In June, The Asian Age newspaper reported that an estimated 1,000 “honor killings” take place in the country every year, many of them the result of hostility bred by inter-caste marriages.
In many households, girls are treated as liabilities by their parents — fed less than their male siblings, pulled out of school earlier, forced to take jobs as menial servants so they can start contributing to the extravagant dowries their parents will eventually have to pay.
Some rural tea shops still keep separate sets of cups for their customers — one set for dalits (formerly known as untouchables), and one for the upper castes who fear contamination if they share cups with dalits.
The persistence of such antiquated norms does not, of course, automatically disqualify India from the ranks of modern nations. Modernity is a complicated condition, one that certainly allows ample room for the endurance of the old within the new.
The old can be updated, too, turned into something modern. Mohandas K. Gandhi, is often — and not inaccurately — thought of as a traditionalist, but it is useful to recall that part of his project was to modernize Hinduism by eliminating caste and other forms of oppression.
The point is that modernity is layered, defined more by a state of mind than by loyalty to contemporary trends or consumer fashions. As the German philosopher and social critic Theodor Adorno put it: “Modernity is a qualitative, not a chronological, category.” Perhaps the relevant question, then, is not so much whether India is a modern nation, but what form its modernity takes.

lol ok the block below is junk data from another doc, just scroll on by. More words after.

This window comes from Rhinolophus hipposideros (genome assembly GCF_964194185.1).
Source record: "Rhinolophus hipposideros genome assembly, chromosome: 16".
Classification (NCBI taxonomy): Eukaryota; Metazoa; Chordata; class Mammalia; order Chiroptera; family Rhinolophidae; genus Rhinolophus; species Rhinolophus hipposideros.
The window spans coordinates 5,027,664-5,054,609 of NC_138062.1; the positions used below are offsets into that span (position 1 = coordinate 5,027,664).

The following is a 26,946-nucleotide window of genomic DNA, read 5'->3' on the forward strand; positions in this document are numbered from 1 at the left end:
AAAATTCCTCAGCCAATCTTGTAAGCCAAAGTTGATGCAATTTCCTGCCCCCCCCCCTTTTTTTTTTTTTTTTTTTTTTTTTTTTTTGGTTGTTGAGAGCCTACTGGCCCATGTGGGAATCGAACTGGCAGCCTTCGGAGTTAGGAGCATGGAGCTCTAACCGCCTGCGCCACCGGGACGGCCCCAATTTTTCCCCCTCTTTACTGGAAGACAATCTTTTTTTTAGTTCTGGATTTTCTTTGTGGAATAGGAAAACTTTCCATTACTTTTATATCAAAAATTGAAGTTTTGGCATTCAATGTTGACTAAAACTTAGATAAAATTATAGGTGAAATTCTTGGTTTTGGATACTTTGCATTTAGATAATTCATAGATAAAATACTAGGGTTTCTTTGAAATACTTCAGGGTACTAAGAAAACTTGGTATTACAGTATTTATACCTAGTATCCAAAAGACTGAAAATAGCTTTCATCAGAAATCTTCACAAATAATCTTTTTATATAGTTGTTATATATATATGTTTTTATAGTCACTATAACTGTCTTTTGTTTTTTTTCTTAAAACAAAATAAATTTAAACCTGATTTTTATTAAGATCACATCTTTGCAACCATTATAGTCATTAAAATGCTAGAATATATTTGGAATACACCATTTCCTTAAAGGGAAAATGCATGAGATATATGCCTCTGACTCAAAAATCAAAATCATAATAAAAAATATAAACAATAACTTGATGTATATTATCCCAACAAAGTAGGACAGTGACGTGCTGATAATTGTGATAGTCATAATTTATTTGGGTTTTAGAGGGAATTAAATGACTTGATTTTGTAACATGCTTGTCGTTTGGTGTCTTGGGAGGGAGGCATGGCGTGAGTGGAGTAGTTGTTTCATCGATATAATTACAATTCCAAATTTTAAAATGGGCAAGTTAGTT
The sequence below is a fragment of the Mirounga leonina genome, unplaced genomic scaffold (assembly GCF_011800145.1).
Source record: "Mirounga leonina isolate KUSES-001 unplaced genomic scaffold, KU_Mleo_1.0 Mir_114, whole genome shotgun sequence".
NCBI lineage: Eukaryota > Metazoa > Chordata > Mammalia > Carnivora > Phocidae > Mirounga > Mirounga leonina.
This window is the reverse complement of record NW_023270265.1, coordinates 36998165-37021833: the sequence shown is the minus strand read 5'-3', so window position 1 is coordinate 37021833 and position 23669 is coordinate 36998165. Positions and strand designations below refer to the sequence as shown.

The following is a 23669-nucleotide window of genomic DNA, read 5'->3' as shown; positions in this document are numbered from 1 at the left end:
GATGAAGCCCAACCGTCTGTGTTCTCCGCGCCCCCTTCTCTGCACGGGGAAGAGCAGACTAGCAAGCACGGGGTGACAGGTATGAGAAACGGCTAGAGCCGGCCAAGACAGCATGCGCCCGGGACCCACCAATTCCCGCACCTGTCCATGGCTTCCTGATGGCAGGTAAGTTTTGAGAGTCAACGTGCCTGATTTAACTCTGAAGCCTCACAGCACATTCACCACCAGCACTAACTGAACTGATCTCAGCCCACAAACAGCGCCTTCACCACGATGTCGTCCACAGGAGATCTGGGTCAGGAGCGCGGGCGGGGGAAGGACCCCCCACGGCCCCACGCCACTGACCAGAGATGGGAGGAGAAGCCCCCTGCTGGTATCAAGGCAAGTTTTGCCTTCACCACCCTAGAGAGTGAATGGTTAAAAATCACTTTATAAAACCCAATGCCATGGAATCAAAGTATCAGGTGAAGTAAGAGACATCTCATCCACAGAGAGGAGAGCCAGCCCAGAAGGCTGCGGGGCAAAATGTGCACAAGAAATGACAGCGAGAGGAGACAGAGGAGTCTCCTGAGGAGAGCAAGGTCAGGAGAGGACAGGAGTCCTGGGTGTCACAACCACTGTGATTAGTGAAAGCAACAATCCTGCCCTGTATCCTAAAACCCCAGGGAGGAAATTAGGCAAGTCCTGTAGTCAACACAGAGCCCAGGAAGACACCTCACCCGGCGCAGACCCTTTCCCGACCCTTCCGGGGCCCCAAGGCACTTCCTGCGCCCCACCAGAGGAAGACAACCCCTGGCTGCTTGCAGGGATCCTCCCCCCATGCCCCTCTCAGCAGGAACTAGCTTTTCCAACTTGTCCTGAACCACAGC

Some scholars — notably Benjamin Friedman, in “The Moral Consequences of Economic Growth” — have suggested that economic development is often accompanied by greater tolerance, and a heightened commitment to democracy and social mobility. Certainly, there are signs, if at times fleeting, of such a process at work in India. Often, though, the nation’s economic growth seems to have spurred primarily a scramble for material acquisition that has little to do with democracy or other such ideals.
The next few years are likely to be marked by something of a seesaw struggle between these two versions of modernity. Indeed, for all its ancient history, India sometimes feels like a work in progress, caught up in a whirlwind of equivocation over its identity.
The version of modernity it ultimately chooses will affect not just its own future, but also that of developing countries around the world, many of which look to the example set by India — along with China — to guide their path out of poverty.
But to return to the question: Is India a modern nation? Albert Einstein once wrote admiringly of Americans that they were a people “always becoming, never being.” Today, it is less in the United States, and more in India’s furious search for self-definition, that I feel that sense of perpetual reinvention, of energy and forward momentum.
If modernity is defined by an openness to change, an ability to accommodate newness and a willingness to shed the past, then I think the answer to the question is yes.